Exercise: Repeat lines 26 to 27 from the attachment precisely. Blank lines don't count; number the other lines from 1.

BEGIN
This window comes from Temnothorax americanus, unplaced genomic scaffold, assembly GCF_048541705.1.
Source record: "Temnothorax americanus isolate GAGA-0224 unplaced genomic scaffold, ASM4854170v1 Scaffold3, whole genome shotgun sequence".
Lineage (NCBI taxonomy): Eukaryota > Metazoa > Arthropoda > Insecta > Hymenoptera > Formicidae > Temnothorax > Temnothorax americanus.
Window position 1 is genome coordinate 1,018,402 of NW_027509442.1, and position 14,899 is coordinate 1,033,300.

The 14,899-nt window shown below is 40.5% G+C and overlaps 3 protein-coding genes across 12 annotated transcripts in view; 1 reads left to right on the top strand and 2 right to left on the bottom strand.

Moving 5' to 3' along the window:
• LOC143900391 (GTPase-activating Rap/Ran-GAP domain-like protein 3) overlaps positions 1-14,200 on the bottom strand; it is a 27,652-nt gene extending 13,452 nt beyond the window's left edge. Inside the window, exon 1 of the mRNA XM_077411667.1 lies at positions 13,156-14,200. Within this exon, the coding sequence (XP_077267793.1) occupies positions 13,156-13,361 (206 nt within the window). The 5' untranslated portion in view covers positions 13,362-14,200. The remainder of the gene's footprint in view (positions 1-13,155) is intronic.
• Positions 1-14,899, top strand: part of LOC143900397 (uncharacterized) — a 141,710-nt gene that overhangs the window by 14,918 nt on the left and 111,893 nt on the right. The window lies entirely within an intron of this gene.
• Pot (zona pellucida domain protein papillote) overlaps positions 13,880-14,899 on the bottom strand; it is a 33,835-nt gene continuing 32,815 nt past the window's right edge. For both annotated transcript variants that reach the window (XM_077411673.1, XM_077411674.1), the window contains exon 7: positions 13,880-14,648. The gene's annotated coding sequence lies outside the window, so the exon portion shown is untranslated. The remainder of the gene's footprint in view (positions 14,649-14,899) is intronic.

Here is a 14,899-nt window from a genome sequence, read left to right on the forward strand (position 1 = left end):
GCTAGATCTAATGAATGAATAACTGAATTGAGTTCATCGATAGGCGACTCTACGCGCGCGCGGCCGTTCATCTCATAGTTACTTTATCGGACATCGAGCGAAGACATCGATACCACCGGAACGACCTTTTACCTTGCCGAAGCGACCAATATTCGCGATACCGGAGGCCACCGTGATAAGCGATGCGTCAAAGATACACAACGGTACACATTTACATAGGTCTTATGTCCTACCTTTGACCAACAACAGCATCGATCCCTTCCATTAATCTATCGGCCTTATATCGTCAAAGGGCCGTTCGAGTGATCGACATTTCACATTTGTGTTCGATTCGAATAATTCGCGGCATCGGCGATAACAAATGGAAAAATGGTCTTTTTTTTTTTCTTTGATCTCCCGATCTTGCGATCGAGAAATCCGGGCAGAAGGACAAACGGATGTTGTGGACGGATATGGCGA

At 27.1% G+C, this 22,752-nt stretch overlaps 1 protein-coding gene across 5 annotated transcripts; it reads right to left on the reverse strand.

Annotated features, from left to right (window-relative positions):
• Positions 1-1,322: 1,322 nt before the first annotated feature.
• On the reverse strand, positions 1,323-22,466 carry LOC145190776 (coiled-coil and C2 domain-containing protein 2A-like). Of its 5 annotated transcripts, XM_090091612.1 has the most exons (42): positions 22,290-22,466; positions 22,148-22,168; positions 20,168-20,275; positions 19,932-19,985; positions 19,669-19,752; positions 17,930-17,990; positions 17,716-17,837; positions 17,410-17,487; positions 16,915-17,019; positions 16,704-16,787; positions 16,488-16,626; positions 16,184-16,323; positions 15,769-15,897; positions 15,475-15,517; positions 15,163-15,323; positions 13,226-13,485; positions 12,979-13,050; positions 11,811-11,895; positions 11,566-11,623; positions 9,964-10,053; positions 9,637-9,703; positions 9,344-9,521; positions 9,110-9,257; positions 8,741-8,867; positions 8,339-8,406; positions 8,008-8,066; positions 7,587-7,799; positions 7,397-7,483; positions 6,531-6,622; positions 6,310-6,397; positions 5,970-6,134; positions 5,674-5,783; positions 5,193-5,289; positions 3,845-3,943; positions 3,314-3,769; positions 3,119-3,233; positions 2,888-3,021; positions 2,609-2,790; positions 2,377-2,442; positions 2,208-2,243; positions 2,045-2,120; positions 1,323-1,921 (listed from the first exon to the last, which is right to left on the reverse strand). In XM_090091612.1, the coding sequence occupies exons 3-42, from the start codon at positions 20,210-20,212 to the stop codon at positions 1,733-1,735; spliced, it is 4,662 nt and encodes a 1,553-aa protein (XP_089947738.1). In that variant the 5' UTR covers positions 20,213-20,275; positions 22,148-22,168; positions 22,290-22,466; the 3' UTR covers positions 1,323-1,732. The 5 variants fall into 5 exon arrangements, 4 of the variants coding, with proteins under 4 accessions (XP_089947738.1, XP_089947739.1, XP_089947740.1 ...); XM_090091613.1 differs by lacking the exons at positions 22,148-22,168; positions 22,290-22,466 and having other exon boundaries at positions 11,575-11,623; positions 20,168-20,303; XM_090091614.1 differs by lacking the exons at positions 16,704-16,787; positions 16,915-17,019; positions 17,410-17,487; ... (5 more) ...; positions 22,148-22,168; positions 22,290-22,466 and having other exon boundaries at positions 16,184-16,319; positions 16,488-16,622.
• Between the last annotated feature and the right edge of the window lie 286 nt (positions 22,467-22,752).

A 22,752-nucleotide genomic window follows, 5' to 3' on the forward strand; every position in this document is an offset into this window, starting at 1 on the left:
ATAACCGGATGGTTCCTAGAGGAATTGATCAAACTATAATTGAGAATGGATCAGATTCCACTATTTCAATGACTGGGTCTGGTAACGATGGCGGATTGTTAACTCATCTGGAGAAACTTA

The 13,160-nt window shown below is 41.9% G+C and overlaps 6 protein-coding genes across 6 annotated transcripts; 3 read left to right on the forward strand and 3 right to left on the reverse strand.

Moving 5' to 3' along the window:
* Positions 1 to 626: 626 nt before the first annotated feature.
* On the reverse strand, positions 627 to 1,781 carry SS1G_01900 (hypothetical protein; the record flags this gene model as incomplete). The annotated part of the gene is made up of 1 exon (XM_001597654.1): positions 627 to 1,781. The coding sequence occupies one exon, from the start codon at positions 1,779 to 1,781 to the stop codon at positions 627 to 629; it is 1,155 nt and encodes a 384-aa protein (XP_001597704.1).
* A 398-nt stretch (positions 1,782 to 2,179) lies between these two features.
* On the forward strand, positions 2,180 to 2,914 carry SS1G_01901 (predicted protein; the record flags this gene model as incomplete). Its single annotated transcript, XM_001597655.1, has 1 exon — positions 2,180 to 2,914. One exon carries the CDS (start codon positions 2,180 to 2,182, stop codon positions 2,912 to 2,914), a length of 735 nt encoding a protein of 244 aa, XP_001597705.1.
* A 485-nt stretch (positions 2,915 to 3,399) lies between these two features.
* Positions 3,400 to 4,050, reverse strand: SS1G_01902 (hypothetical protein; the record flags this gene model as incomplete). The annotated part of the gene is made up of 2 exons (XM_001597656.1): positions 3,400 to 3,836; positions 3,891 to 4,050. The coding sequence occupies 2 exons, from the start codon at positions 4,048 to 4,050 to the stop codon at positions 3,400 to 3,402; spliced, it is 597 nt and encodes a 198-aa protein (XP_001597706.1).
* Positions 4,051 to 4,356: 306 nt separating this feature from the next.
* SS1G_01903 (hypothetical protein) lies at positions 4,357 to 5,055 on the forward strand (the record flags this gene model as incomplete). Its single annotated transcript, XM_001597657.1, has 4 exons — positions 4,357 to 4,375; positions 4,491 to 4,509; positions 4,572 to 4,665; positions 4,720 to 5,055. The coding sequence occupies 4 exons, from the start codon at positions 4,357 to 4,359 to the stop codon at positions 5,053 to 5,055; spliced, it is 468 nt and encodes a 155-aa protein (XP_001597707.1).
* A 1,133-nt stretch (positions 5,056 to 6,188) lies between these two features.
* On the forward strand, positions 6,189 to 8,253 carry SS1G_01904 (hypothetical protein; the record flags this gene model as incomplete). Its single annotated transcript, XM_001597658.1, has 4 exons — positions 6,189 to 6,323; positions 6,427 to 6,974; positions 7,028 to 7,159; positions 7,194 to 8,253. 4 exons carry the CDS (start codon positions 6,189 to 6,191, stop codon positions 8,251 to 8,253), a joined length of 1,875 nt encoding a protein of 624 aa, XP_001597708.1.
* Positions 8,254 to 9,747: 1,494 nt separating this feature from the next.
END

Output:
* Positions 3,400 to 4,050, reverse strand: SS1G_01902 (hypothetical protein; the record flags this gene model as incomplete). The annotated part of the gene is made up of 2 exons (XM_001597656.1): positions 3,400 to 3,836; positions 3,891 to 4,050. The coding sequence occupies 2 exons, from the start codon at positions 4,048 to 4,050 to the stop codon at positions 3,400 to 3,402; spliced, it is 597 nt and encodes a 198-aa protein (XP_001597706.1).
* Positions 4,051 to 4,356: 306 nt separating this feature from the next.